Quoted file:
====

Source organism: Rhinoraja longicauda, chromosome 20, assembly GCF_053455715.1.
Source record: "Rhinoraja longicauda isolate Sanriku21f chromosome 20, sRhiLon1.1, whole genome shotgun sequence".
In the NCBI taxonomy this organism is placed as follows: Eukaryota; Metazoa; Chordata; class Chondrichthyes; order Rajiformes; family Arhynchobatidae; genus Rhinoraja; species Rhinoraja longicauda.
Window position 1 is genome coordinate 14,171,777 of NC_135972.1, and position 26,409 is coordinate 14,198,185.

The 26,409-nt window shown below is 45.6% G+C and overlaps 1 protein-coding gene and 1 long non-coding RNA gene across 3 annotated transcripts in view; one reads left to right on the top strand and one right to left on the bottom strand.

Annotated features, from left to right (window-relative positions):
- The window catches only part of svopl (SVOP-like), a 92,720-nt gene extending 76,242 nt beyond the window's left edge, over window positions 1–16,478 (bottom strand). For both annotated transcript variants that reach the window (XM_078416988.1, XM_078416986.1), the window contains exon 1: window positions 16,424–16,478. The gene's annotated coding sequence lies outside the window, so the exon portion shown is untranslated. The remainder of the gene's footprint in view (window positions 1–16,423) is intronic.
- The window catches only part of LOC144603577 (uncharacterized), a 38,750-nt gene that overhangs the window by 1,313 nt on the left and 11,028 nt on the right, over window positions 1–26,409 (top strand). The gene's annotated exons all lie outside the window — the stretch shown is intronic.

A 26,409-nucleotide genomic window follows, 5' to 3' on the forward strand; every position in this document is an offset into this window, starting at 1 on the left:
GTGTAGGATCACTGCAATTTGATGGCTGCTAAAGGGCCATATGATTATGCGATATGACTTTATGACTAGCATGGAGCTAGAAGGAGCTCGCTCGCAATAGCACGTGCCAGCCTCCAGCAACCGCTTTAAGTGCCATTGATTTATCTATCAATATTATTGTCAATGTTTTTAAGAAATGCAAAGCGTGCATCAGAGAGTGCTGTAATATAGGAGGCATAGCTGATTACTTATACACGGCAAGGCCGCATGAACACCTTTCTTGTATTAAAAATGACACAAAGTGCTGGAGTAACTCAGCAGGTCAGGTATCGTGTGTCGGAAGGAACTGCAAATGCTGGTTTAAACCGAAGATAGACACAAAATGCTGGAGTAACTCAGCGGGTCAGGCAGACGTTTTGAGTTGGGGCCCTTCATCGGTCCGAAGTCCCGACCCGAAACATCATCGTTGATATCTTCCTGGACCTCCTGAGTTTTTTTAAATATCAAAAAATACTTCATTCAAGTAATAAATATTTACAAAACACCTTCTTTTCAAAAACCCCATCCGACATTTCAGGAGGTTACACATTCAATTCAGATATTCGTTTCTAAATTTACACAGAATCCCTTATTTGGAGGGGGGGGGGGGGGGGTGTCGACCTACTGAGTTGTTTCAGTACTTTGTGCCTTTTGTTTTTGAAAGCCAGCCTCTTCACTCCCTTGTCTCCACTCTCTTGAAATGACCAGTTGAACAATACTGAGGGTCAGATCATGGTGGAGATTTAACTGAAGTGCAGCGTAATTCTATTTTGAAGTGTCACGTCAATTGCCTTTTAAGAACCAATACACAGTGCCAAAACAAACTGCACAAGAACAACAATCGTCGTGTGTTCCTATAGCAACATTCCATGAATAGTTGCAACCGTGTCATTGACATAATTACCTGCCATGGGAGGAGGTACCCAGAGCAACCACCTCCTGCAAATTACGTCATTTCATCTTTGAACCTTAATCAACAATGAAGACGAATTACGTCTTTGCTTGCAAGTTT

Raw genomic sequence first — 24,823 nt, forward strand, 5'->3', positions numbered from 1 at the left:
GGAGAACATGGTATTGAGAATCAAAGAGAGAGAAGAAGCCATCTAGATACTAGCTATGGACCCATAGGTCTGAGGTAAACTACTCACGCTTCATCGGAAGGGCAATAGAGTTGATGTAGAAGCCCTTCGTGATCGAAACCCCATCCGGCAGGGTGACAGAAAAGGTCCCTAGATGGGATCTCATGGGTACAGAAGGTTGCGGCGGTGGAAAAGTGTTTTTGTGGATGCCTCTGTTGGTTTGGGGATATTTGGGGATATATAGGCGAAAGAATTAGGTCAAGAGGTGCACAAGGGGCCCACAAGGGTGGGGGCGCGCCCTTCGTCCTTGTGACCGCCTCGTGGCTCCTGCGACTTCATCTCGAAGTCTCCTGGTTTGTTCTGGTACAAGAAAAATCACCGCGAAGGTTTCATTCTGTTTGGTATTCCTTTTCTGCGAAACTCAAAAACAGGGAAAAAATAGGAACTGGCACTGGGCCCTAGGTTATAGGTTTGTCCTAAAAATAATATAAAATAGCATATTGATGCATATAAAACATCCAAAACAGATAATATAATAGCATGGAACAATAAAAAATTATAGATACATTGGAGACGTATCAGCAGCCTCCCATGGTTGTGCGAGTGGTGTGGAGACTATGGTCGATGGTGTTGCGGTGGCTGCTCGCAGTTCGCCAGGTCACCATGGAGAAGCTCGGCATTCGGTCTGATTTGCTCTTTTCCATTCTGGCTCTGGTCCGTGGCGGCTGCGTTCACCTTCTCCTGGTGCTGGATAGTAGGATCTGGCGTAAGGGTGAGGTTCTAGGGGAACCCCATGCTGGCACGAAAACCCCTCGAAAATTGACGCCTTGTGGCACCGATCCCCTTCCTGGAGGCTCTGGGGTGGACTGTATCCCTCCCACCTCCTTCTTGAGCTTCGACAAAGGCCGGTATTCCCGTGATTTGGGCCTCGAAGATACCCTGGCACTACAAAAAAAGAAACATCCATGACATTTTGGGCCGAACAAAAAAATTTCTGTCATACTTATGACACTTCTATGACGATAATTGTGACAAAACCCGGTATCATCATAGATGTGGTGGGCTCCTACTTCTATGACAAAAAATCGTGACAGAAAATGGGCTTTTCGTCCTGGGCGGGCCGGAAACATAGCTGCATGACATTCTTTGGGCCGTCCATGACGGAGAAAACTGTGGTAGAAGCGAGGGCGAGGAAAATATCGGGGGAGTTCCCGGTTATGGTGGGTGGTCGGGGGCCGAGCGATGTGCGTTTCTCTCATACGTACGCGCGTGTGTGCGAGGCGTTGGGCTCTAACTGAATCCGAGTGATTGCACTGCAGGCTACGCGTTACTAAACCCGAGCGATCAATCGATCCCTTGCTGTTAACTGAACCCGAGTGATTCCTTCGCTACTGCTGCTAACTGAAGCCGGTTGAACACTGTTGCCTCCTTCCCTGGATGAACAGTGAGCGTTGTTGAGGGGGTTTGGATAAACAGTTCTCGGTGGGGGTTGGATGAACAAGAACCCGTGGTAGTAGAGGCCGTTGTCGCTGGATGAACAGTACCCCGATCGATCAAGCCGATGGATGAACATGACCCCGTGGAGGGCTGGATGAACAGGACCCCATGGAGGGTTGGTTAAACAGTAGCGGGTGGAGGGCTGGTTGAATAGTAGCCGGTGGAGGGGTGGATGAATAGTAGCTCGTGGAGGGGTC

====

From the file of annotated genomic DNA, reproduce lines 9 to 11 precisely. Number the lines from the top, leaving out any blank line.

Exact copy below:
A 26,409-nucleotide genomic window follows, 5' to 3' on the forward strand; every position in this document is an offset into this window, starting at 1 on the left:
GTGTAGGATCACTGCAATTTGATGGCTGCTAAAGGGCCATATGATTATGCGATATGACTTTATGACTAGCATGGAGCTAGAAGGAGCTCGCTCGCAATAGCACGTGCCAGCCTCCAGCAACCGCTTTAAGTGCCATTGATTTATCTATCAATATTATTGTCAATGTTTTTAAGAAATGCAAAGCGTGCATCAGAGAGTGCTGTAATATAGGAGGCATAGCTGATTACTTATACACGGCAAGGCCGCATGAACACCTTTCTTGTATTAAAAATGACACAAAGTGCTGGAGTAACTCAGCAGGTCAGGTATCGTGTGTCGGAAGGAACTGCAAATGCTGGTTTAAACCGAAGATAGACACAAAATGCTGGAGTAACTCAGCGGGTCAGGCAGACGTTTTGAGTTGGGGCCCTTCATCGGTCCGAAGTCCCGACCCGAAACATCATCGTTGATATCTTCCTGGACCTCCTGAGTTTTTTTAAATATCAAAAAATACTTCATTCAAGTAATAAATATTTACAAAACACCTTCTTTTCAAAAACCCCATCCGACATTTCAGGAGGTTACACATTCAATTCAGATATTCGTTTCTAAATTTACACAGAATCCCTTATTTGGAGGGGGGGGGGGGGGGGTGTCGACCTACTGAGTTGTTTCAGTACTTTGTGCCTTTTGTTTTTGAAAGCCAGCCTCTTCACTCCCTTGTCTCCACTCTCTTGAAATGACCAGTTGAACAATACTGAGGGTCAGATCATGGTGGAGATTTAACTGAAGTGCAGCGTAATTCTATTTTGAAGTGTCACGTCAATTGCCTTTTAAGAACCAATACACAGTGCCAAAACAAACTGCACAAGAACAACAATCGTCGTGTGTTCCTATAGCAACATTCCATGAATAGTTGCAACCGTGTCATTGACATAATTACCTGCCATGGGAGGAGGTACCCAGAGCAACCACCTCCTGCAAATTACGTCATTTCATCTTTGAACCTTAATCAACAATGAAGACGAATTACGTCTTTGCTTGCAAGTTT

Raw genomic sequence first — 24,823 nt, forward strand, 5'->3', positions numbered from 1 at the left: